Award shows are important – just don’t get bitchy

Wow, what a storm in a teacup this year’s Axis Awards delivered, as reported by NBR and others. Happy people, sad people, surprised people. To me, the biggest surprise is that anyone is surprised that there were a few people getting bitchy about where the awards should go, and the intricacies around what a valid award is, versus a scam.

Let’s remember, the Axis Awards are at the beauty pageant, ‘Miss Advertising’ end of the awards spectrum – the ones that dole out metal and gongs to the prettiest, the cutest, the cleverest, and yes, the most creative. Results, effectiveness, and scale are not at the forefront of the judging process, just as having a degree in psychology isn’t much help to the average beauty pageant entrant during the bathing suit round. The Axis, however, celebrates creativity and, as long as commentators and critics alike acknowledge that fact, everything can be seen for what it is.

For anyone getting their proverbial in a tangle over the veracity of these awards, welcome to Hollywood. These awards are fundamentally for agency folk to celebrate the craft of advertising, which is important. It’s also to encourage a push for the bleeding edge. Other work may come along later and do something eminently more sensible and effective. And, when that happens, it’s often possible thanks to the breakthrough work done by agencies and (brave) clients that create and green-light that pioneering campaign.

Scanning over the winners, lots of the work was digital in nature, or involved integrated thinking and strategies not overly reliant on TV. All the work embodied a new age and era of advertising. It’s exciting and as an industry we should be proud of that.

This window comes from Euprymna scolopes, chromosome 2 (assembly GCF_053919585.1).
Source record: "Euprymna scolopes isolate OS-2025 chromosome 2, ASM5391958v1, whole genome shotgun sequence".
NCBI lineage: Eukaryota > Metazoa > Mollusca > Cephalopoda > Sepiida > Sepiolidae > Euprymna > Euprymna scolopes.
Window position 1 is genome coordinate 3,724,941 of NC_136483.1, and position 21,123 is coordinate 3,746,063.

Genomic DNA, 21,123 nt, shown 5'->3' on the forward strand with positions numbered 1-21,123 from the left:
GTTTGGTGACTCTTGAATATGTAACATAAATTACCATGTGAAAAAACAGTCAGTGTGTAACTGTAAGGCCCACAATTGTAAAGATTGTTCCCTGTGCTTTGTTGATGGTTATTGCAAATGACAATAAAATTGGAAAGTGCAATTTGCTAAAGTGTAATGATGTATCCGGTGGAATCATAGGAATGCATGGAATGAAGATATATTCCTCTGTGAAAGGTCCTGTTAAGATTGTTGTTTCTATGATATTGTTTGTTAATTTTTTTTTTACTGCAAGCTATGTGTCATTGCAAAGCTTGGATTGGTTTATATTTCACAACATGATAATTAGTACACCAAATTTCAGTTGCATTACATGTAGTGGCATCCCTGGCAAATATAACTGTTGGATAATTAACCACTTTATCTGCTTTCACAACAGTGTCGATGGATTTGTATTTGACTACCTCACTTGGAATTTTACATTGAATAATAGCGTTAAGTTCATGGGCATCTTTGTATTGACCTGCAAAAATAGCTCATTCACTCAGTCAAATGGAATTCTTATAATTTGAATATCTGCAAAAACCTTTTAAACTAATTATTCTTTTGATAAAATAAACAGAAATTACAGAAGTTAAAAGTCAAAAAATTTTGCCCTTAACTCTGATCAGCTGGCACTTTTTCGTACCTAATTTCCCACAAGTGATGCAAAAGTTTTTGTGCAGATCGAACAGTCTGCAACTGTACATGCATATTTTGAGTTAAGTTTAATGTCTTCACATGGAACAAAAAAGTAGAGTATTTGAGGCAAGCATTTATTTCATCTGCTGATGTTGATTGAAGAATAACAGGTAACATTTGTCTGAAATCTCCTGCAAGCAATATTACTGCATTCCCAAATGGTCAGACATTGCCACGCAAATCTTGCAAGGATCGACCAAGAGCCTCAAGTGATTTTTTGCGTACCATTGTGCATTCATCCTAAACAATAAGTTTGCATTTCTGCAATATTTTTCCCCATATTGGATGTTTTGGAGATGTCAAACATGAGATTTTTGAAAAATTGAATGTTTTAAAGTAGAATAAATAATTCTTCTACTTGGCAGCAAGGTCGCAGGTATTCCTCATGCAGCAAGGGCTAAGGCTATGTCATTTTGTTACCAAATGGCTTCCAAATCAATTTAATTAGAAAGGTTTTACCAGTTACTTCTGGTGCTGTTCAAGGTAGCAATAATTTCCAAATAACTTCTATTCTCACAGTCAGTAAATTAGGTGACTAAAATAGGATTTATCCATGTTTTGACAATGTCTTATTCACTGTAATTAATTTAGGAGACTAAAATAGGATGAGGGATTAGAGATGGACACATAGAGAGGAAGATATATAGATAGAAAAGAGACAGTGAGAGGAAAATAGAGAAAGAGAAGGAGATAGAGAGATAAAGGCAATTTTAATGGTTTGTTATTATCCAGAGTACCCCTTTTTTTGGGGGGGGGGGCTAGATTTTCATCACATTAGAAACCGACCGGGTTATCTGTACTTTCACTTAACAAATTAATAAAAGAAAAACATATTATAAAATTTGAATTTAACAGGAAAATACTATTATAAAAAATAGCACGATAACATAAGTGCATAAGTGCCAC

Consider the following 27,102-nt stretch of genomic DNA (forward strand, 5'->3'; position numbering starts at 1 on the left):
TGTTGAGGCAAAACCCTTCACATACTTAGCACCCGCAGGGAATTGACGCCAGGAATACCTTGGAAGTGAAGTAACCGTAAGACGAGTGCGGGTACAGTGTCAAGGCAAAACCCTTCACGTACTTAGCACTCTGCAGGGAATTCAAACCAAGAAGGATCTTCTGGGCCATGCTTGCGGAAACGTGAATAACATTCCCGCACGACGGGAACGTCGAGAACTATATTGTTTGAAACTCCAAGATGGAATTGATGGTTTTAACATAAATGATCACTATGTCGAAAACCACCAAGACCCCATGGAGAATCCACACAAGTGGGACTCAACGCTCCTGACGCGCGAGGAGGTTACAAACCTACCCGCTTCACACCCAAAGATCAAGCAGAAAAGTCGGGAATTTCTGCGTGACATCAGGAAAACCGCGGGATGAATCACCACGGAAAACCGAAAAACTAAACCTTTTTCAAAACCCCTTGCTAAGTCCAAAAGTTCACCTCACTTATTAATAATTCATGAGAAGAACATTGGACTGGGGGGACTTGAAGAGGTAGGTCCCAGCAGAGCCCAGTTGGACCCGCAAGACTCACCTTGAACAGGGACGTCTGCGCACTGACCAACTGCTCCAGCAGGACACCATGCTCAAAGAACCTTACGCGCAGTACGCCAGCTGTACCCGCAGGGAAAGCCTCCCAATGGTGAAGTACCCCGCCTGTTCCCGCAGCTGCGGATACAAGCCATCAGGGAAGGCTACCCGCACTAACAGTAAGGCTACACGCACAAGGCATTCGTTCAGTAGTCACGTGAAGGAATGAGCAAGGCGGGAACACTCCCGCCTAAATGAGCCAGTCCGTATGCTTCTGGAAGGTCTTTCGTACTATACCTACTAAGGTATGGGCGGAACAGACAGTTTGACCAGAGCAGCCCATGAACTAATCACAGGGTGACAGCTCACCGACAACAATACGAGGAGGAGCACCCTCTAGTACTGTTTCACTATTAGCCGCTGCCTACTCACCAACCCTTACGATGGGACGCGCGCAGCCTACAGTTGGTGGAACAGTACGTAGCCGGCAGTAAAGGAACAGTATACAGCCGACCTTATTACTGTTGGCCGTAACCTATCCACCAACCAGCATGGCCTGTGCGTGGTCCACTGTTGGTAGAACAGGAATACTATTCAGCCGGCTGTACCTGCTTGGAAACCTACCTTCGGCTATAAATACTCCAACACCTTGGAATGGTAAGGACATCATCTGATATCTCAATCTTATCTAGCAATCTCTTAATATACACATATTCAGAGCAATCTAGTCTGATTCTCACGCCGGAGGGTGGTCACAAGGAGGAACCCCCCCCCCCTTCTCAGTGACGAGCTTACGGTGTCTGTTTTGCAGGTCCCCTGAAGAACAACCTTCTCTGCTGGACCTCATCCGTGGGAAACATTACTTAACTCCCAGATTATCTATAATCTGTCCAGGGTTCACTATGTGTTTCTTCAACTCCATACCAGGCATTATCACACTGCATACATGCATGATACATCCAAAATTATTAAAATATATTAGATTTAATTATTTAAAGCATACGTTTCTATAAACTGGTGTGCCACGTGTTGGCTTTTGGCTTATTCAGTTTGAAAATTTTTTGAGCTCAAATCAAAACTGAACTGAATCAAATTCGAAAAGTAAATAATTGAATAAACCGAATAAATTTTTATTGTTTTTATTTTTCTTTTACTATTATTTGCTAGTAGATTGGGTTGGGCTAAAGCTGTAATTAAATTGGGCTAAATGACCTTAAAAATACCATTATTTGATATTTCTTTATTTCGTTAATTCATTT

If people are seeking evidential proof that something should be winning, they simply need to turn to the rigours of the Effies or the NZ Direct Marketing Awards, to see how strategy, creativity and hard results really stack up. These are arguably the awards that recognise the other part of the advertising industry, the one where effectiveness is celebrated above all else, and delivering on client sales objectives and campaign ROI is deemed to be the most important factor for accolades and award success. In this quite different but parallel world, even the humble letter can win a gold award – as seen at this year’s NZ Direct Marketing Awards (okay, so it wasn’t that humble and was extremely clever).

This is why the industry needs its award shows, ones that know what they are.  It’s horses for courses. Those of us leading or working within agencies understand the employer advantage of being ‘award-winning.’ Similarly, when we are hiring talent, we look for people who have won awards, or have the potential to produce work that will. Creatives, in particular, still largely measure themselves by the number of creative awards won, and this is why some agencies who don’t win many awards (especially creative ones), struggle to attract creative talent, while others have people falling all over them.

And, if you’re a client reading this, let’s be honest, you probably quite like your agency winning awards for you, or winning generally, because there is reflected glory that you chose to be with them too. It’s not as important to you as to them, but there is a nice glow about being a ‘godparent’ to the agency awards genie. Awards say ‘you chose well’ and nine times out of 10, your work is probably better for it.

A lot of good stuff came out of this year’s Axis, not least the recognition of Peter Cullinane as the recipient of the Lifetime Achievement Award. Mr Cullinane, like many of the big winners on the night, has focused on innovation throughout his outstanding and continuing career. This is something we should all aspire to and equally be inspired by.


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